With the name Tauranga translating as “sheltered waters”, the city wraps around a scenic harbour so has become renowned for its aquatic activities as much as its abundant seafood. It was settled by Māori late in the 13th century, because it provided a pleasant climate, fertile land and a calm harbour. Visitors interested in the early settler’s history will enjoy a tour of the battle site at Gate Pā and the Elms Mission Station, an 1847 Georgian-style home. An easy drive over the harbour bridge takes you to Mount Maunganui, a beach town with hot saltwater pools (right beside one of the Bay’s most popular campgrounds) at the foot of the region’s instantly recognisable extinct volcano. The 45-minute walk to the top of Mauao is popular at sunrise and sunset and offers the reward of stunning panoramic views north to Waihī Beach and south along the coast to the eastern Bay.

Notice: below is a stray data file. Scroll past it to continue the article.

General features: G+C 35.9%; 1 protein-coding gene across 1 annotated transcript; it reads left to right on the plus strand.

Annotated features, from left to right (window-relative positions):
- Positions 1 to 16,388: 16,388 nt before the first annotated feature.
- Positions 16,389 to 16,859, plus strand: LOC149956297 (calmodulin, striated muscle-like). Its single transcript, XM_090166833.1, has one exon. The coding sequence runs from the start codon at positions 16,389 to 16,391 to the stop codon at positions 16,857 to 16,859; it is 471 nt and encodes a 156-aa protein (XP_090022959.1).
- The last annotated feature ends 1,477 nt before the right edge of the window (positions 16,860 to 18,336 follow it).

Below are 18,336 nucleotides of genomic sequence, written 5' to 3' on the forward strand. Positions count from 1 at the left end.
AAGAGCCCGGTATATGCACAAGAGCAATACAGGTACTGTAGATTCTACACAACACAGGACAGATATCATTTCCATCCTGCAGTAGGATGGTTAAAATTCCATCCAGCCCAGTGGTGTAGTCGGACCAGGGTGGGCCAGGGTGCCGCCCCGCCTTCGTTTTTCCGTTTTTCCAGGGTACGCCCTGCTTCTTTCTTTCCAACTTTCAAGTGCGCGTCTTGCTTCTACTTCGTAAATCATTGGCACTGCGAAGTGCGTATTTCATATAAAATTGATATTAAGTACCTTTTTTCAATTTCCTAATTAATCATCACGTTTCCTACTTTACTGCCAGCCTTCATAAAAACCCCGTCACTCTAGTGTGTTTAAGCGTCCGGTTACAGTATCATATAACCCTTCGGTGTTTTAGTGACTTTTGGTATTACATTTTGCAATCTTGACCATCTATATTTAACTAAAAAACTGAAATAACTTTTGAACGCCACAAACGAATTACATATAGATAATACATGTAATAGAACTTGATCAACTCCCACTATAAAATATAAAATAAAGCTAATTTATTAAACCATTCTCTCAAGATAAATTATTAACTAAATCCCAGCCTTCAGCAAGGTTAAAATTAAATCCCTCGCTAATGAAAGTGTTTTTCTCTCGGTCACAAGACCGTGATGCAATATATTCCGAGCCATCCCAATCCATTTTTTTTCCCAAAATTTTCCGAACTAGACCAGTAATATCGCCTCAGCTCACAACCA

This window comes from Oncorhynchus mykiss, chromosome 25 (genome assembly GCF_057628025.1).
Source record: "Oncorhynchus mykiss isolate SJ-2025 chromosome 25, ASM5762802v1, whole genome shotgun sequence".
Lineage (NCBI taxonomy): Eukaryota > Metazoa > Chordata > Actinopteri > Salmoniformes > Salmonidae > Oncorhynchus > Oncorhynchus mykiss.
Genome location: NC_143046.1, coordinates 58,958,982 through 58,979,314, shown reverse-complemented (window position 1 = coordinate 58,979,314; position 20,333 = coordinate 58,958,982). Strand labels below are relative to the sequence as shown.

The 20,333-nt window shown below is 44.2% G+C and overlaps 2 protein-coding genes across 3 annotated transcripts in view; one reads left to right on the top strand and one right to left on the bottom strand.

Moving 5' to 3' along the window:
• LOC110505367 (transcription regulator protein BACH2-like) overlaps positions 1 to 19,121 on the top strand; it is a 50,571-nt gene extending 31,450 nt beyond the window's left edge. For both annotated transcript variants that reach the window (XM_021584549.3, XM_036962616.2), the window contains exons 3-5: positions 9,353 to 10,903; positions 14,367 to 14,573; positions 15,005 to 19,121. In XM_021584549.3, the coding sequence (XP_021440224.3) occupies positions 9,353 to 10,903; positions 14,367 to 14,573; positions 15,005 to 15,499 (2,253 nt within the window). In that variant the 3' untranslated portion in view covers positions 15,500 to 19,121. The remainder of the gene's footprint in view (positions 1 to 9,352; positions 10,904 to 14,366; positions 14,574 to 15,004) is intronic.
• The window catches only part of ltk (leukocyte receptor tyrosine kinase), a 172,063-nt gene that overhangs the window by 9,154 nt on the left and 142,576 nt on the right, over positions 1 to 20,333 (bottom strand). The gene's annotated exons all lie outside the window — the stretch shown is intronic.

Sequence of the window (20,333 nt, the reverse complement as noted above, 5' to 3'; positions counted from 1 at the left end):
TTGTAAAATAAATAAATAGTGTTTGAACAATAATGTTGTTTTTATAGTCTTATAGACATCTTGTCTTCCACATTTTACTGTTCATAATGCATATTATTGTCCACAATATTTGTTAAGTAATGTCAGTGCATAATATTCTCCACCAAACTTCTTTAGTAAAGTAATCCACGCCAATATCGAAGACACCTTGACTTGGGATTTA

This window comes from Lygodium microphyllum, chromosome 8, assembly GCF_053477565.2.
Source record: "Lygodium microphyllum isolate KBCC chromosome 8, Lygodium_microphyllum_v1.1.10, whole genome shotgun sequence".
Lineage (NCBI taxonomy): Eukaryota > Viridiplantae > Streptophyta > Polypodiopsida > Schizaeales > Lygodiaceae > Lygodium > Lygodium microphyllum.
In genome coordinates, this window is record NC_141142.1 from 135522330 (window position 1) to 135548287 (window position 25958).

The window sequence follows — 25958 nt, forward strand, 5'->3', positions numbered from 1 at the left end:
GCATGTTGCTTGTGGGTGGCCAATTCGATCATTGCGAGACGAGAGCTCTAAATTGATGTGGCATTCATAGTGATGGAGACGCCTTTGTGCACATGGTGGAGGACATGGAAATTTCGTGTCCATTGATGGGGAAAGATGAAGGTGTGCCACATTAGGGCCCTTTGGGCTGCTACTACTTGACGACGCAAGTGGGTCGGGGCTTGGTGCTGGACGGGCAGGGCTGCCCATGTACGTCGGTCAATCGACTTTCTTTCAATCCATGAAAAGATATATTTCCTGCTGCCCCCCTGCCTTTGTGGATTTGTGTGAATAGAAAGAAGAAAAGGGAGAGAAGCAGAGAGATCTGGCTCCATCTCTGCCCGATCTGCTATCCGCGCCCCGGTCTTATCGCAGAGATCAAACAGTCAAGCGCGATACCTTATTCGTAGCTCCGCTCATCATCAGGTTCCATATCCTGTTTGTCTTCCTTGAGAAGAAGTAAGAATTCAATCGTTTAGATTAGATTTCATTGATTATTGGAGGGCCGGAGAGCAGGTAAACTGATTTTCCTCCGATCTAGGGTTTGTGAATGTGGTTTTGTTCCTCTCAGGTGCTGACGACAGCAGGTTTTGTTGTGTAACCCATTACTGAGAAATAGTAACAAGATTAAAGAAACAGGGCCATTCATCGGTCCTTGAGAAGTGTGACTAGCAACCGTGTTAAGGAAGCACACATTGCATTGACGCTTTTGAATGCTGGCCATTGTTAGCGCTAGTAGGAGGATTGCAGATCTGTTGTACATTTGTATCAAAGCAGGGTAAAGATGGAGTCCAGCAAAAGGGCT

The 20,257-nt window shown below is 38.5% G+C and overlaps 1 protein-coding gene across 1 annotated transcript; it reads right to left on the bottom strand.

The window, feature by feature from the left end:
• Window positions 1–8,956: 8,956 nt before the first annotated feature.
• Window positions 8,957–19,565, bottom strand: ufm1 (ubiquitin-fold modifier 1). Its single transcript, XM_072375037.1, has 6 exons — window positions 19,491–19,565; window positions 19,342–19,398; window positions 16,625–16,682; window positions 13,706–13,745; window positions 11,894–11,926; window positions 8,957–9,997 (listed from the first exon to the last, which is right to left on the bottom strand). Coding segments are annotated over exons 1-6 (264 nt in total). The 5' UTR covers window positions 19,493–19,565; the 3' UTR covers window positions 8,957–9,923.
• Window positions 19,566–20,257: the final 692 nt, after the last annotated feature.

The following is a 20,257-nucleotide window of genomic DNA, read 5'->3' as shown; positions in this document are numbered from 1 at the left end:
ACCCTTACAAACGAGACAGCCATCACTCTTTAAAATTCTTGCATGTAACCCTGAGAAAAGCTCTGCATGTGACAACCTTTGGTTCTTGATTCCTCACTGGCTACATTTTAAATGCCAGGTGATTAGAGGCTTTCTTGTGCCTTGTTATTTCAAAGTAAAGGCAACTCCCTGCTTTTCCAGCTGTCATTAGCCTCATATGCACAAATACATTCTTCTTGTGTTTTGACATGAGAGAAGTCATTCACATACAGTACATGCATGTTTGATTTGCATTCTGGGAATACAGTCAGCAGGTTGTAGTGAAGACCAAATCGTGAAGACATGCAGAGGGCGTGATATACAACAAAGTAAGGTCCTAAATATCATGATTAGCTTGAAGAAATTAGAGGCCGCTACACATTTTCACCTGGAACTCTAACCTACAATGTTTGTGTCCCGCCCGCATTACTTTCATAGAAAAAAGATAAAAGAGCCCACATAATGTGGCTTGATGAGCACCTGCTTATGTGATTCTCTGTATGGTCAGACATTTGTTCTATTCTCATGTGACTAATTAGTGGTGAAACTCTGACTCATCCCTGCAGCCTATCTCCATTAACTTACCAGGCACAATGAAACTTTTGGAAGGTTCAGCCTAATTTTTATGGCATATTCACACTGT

Tauranga’s iconic Fernland Spa not only offers thermal mineral springs and private hot pools tucked into a quiet pocket of native bush but also a lovely campground just five minutes’ drive from the CBD. It’s free to relax in 100% pure soda, crystal clear non-chlorinated mineral water when you book accommodation. The park offers powered or non-powered camp sites, covered picnic areas, gas BBQs for hire, clean ablution and kitchen facilities, hot showers and unlimited wifi. If you’re looking for a break from the camper, the park has a unique hexagonal cabin that sleeps two adults.